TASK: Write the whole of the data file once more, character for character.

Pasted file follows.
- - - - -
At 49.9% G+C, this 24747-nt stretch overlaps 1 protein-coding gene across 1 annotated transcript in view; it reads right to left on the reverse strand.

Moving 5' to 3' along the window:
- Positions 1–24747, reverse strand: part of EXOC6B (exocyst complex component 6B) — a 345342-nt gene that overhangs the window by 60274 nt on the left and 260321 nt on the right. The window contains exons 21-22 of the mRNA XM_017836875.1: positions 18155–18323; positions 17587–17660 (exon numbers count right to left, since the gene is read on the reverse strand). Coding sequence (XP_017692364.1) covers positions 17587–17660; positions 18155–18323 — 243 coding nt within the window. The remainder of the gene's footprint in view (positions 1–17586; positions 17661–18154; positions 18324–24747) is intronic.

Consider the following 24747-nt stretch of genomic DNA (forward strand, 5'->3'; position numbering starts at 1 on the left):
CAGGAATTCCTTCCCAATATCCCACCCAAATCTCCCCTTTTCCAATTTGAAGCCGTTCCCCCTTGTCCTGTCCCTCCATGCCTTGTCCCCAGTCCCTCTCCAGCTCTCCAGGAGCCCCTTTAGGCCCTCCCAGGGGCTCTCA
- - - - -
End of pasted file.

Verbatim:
At 49.9% G+C, this 24747-nt stretch overlaps 1 protein-coding gene across 1 annotated transcript in view; it reads right to left on the reverse strand.

Moving 5' to 3' along the window:
- Positions 1–24747, reverse strand: part of EXOC6B (exocyst complex component 6B) — a 345342-nt gene that overhangs the window by 60274 nt on the left and 260321 nt on the right. The window contains exons 21-22 of the mRNA XM_017836875.1: positions 18155–18323; positions 17587–17660 (exon numbers count right to left, since the gene is read on the reverse strand). Coding sequence (XP_017692364.1) covers positions 17587–17660; positions 18155–18323 — 243 coding nt within the window. The remainder of the gene's footprint in view (positions 1–17586; positions 17661–18154; positions 18324–24747) is intronic.

Consider the following 24747-nt stretch of genomic DNA (forward strand, 5'->3'; position numbering starts at 1 on the left):
CAGGAATTCCTTCCCAATATCCCACCCAAATCTCCCCTTTTCCAATTTGAAGCCGTTCCCCCTTGTCCTGTCCCTCCATGCCTTGTCCCCAGTCCCTCTCCAGCTCTCCAGGAGCCCCTTTAGGCCCTCCCAGGGGCTCTCA